Thrombosis Journal (Dec 2021)

Changes of antithrombotic prescription in atrial fibrillation patients with acute coronary syndrome or percutaneous coronary intervention and the subsequent impact on long-term outcomes: a longitudinal cohort study

  • Chiao-Chin Lee,
  • Chiao-Hsiang Chang,
  • Yuan Hung,
  • Chin-Sheng Lin,
  • Shih-Ping Yang,
  • Shu-Meng Cheng,
  • Fan-Han Yu,
  • Wei-Shiang Lin,
  • Wen-Yu Lin

Journal volume & issue
Vol. 19, no. 1
pp. 1 – 10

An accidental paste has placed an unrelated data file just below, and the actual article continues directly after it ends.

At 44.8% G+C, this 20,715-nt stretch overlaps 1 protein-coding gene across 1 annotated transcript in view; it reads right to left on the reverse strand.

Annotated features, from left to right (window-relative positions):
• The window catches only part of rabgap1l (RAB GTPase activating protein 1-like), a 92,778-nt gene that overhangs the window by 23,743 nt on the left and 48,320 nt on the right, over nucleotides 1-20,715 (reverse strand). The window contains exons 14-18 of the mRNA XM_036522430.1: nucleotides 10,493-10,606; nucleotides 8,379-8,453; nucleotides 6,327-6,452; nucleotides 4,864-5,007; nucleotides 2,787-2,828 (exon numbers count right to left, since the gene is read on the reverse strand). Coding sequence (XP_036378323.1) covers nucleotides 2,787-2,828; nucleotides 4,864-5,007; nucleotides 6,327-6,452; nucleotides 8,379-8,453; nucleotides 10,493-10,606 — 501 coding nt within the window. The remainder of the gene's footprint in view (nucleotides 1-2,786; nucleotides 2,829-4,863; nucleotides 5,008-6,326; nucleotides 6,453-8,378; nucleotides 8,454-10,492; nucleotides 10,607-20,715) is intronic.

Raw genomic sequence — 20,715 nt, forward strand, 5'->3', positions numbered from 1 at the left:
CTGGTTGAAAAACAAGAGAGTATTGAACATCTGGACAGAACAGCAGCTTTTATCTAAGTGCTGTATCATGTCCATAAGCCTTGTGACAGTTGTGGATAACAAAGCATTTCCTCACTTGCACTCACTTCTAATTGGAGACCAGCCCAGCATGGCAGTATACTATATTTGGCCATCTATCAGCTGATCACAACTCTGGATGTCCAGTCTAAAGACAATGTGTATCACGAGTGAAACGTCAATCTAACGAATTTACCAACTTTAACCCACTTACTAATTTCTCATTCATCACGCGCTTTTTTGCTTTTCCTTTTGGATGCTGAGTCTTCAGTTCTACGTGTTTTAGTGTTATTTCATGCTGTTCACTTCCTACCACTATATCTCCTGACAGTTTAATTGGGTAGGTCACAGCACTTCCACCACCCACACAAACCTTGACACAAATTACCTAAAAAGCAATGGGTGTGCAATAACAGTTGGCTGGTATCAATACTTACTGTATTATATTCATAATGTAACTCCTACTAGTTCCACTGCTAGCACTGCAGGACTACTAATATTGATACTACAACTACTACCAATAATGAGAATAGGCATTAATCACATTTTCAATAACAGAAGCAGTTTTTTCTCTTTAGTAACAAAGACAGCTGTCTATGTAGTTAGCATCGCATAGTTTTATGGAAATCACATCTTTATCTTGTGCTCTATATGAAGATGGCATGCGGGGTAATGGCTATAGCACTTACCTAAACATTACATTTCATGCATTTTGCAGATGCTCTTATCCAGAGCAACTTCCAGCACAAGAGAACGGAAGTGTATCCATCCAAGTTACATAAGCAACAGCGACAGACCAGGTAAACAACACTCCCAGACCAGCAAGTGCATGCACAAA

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Abstract Objectives The choice of optimal antithrombotic therapy in atrial fibrillation (AF) patients with acute coronary syndrome (ACS) or percutaneous coronary intervention (PCI) remains controversial. The aim of this longitudinal cohort study is to investigate the prescribing pattern of antithrombotic regimen in different cohorts and its subsequent impact. Setting and design Longitudinal data from the Tri-Service General Hospital-Coronary Heart Disease (TSGH-CHD) registry, between January 2016 and August 2018 was screened. Participants and method Patients with prior history of nonvalvular AF, who had ACS presentation or underwent PCI were selected, and these patients were divided into cohort 1 and cohort 2, according to the index date of antithrombotic prescription before and after the PIONEER AF-PCI study. Primary and secondary outcomes The primary safety endpoints were composites of major bleeding and/or clinically relevant non-major bleeding. The secondary efficacy endpoints included the occurrence of all-cause mortality, stroke/systemic embolization, nonfatal myocardial infarction (MI), and >30-days coronary revascularization. Results A total of 121 patients were included into analysis (cohort 1=35; cohort 2=86). Comparing with cohort 1, the prescription rate of triple antithrombotic therapy (TAT) increased from 17.1 to 38.4%, especially the regimen with dual antiplatelet therapy (DAPT) plus low-dose non-vitamin-K dependent oral anticoagulation (NOAC). However, the prescription rate of dual antithrombotic therapy (DAT) decreased (14.3–10.5%), as well as the prescription rate of DAPT (68.6–51.2%). These changes of antithrombotic prescription across different cohorts were not associated with risk of adverse safety (HR= 0.87; 95% CI, 0.42-1.80, p=0.710) and efficacy outcomes (HR=0.96; 95% CI, 0.40-2.32, p=0.930). Conclusions Entering the NOAC era, the prescription of TAT increased alongside the decrease in DAT. As the prescription rate of DAPT without anticoagulation remained high, future efforts are mandatory to improve the implementation of guidelines and clinical practice.